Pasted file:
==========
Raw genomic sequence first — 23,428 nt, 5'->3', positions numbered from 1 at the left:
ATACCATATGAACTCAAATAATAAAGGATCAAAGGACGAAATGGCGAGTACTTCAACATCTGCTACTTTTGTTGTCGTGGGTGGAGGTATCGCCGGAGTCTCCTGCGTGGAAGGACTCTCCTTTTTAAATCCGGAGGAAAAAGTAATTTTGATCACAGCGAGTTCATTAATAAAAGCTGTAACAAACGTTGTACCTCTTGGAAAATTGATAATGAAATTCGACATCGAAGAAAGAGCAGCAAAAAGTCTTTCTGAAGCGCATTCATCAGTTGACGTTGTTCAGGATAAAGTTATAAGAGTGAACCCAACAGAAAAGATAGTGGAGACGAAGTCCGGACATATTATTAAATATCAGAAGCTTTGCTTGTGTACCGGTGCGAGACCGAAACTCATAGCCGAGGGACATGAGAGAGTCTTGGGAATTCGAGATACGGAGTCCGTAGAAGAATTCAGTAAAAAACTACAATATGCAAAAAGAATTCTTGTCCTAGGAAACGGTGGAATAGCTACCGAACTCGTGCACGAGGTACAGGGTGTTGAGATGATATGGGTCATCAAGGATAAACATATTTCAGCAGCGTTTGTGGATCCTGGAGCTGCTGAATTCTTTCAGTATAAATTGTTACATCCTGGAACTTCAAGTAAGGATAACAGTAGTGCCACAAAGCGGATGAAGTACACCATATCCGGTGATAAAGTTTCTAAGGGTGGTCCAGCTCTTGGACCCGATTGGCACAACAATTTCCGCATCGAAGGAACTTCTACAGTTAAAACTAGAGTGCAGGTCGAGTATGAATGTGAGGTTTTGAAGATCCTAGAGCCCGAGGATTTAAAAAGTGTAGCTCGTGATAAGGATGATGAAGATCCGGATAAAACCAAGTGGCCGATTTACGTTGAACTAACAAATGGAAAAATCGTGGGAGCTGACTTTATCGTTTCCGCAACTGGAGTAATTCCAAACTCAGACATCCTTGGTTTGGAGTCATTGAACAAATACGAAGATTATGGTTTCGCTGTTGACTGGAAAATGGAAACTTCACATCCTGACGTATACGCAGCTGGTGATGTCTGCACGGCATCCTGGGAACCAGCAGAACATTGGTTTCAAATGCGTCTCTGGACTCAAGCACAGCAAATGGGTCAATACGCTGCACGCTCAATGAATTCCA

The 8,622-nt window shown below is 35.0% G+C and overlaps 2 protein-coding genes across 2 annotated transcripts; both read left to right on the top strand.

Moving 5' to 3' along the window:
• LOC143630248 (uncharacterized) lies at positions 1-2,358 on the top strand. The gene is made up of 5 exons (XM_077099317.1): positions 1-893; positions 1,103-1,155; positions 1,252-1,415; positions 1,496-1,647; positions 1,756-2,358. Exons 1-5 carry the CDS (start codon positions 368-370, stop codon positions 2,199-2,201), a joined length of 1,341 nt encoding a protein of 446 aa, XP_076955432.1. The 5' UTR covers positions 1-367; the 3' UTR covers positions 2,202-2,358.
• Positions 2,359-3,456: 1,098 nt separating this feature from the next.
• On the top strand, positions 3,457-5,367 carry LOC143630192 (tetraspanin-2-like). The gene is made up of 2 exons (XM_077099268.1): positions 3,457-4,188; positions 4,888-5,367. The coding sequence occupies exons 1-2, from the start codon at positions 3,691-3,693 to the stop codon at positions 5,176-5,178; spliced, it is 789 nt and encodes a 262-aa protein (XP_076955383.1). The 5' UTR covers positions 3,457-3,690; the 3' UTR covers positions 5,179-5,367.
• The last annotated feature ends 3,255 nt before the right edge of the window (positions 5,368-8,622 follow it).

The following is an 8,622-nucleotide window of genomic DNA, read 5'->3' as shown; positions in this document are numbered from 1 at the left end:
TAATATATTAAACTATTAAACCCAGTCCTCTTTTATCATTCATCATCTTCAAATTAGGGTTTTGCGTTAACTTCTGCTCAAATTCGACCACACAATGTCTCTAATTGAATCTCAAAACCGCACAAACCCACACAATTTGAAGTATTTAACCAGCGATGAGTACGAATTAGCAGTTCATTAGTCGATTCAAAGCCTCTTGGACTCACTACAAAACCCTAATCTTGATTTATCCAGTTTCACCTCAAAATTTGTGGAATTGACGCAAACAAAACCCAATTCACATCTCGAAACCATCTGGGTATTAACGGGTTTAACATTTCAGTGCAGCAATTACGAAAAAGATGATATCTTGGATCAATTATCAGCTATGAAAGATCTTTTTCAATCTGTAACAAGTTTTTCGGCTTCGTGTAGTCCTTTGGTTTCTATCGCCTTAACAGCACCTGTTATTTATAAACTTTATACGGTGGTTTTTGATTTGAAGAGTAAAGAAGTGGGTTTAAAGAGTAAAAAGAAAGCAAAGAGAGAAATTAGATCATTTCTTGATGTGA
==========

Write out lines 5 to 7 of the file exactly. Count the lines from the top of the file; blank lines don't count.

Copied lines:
• LOC143630248 (uncharacterized) lies at positions 1-2,358 on the top strand. The gene is made up of 5 exons (XM_077099317.1): positions 1-893; positions 1,103-1,155; positions 1,252-1,415; positions 1,496-1,647; positions 1,756-2,358. Exons 1-5 carry the CDS (start codon positions 368-370, stop codon positions 2,199-2,201), a joined length of 1,341 nt encoding a protein of 446 aa, XP_076955432.1. The 5' UTR covers positions 1-367; the 3' UTR covers positions 2,202-2,358.
• Positions 2,359-3,456: 1,098 nt separating this feature from the next.
• On the top strand, positions 3,457-5,367 carry LOC143630192 (tetraspanin-2-like). The gene is made up of 2 exons (XM_077099268.1): positions 3,457-4,188; positions 4,888-5,367. The coding sequence occupies exons 1-2, from the start codon at positions 3,691-3,693 to the stop codon at positions 5,176-5,178; spliced, it is 789 nt and encodes a 262-aa protein (XP_076955383.1). The 5' UTR covers positions 3,457-3,690; the 3' UTR covers positions 5,179-5,367.